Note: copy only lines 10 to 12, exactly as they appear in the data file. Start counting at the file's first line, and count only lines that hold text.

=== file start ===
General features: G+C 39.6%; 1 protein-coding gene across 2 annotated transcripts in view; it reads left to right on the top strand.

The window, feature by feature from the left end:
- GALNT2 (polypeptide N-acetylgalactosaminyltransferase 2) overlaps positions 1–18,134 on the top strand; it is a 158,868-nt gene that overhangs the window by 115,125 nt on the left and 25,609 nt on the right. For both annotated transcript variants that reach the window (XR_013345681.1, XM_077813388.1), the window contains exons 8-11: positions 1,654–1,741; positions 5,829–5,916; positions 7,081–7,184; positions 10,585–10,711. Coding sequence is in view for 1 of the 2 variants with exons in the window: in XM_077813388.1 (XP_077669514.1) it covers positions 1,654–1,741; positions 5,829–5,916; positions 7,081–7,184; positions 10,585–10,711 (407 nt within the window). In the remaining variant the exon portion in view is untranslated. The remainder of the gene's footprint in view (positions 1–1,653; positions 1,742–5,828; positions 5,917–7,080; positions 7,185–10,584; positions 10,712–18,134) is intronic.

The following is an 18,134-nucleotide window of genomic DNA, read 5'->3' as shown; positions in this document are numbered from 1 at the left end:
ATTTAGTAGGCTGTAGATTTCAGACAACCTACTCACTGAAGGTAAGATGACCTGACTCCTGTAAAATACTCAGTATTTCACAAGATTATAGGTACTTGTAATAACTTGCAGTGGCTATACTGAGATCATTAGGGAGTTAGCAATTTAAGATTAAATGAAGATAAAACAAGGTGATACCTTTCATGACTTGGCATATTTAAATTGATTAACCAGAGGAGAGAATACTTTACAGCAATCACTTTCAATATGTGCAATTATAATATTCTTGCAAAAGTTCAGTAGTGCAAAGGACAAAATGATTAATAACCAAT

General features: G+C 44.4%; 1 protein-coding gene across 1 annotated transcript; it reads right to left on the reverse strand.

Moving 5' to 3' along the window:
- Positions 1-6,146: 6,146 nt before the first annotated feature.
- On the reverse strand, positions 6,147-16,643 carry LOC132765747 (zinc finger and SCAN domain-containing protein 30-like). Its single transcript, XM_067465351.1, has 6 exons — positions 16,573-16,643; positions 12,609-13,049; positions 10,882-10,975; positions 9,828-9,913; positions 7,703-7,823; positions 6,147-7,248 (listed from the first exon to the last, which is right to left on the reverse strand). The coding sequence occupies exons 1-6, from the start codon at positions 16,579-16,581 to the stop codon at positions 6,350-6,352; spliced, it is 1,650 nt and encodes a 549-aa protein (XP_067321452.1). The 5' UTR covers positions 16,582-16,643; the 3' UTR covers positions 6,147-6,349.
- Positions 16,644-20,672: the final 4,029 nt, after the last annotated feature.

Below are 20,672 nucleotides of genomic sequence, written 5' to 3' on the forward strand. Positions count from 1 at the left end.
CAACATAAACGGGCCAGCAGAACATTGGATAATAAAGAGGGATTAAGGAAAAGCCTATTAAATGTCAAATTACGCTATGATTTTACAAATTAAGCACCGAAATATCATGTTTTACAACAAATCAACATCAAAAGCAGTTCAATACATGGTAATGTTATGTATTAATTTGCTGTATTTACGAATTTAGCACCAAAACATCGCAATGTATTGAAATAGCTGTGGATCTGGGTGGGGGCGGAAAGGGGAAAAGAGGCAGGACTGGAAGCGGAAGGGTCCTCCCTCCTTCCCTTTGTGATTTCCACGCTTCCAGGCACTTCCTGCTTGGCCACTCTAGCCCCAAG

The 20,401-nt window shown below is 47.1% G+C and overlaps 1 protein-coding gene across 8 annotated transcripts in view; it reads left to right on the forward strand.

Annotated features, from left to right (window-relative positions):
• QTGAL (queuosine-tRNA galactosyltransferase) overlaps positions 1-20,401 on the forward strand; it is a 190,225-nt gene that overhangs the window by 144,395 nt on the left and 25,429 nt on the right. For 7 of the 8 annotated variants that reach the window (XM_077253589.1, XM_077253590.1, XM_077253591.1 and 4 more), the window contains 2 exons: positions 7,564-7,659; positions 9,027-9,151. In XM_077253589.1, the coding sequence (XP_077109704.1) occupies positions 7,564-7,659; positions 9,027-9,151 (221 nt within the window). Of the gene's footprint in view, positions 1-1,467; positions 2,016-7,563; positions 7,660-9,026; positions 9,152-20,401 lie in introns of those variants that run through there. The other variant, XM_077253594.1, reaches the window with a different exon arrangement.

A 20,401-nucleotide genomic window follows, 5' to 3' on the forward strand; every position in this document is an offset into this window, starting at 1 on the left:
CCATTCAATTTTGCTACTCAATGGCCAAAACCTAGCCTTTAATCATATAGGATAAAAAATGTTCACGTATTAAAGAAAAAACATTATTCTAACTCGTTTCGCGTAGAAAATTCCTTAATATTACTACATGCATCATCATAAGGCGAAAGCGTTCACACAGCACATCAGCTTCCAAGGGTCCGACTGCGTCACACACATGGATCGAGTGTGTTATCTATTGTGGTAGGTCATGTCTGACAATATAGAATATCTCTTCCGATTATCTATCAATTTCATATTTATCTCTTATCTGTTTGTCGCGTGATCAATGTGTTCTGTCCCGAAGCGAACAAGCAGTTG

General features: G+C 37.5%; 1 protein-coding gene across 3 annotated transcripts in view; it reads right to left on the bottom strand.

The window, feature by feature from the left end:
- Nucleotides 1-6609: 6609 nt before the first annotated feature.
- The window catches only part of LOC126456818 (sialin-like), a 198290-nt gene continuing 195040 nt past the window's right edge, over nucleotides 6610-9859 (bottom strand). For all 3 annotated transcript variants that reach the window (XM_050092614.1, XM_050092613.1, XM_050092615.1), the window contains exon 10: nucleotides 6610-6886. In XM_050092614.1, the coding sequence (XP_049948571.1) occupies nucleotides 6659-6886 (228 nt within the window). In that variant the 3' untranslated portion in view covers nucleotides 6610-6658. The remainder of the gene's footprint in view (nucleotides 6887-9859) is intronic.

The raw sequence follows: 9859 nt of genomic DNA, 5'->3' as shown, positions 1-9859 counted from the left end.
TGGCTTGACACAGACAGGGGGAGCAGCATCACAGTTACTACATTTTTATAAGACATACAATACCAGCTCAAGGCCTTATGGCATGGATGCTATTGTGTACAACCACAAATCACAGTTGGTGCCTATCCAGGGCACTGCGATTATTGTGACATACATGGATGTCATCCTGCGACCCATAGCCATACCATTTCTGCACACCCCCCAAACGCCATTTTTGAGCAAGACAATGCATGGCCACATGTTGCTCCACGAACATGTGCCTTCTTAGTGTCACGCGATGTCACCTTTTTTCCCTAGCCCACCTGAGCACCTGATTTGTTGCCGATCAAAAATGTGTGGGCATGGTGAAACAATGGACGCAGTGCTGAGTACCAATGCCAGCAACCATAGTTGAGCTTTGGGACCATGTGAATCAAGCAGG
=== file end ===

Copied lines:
- Positions 16,644-20,672: the final 4,029 nt, after the last annotated feature.

Below are 20,672 nucleotides of genomic sequence, written 5' to 3' on the forward strand. Positions count from 1 at the left end.
CAACATAAACGGGCCAGCAGAACATTGGATAATAAAGAGGGATTAAGGAAAAGCCTATTAAATGTCAAATTACGCTATGATTTTACAAATTAAGCACCGAAATATCATGTTTTACAACAAATCAACATCAAAAGCAGTTCAATACATGGTAATGTTATGTATTAATTTGCTGTATTTACGAATTTAGCACCAAAACATCGCAATGTATTGAAATAGCTGTGGATCTGGGTGGGGGCGGAAAGGGGAAAAGAGGCAGGACTGGAAGCGGAAGGGTCCTCCCTCCTTCCCTTTGTGATTTCCACGCTTCCAGGCACTTCCTGCTTGGCCACTCTAGCCCCAAG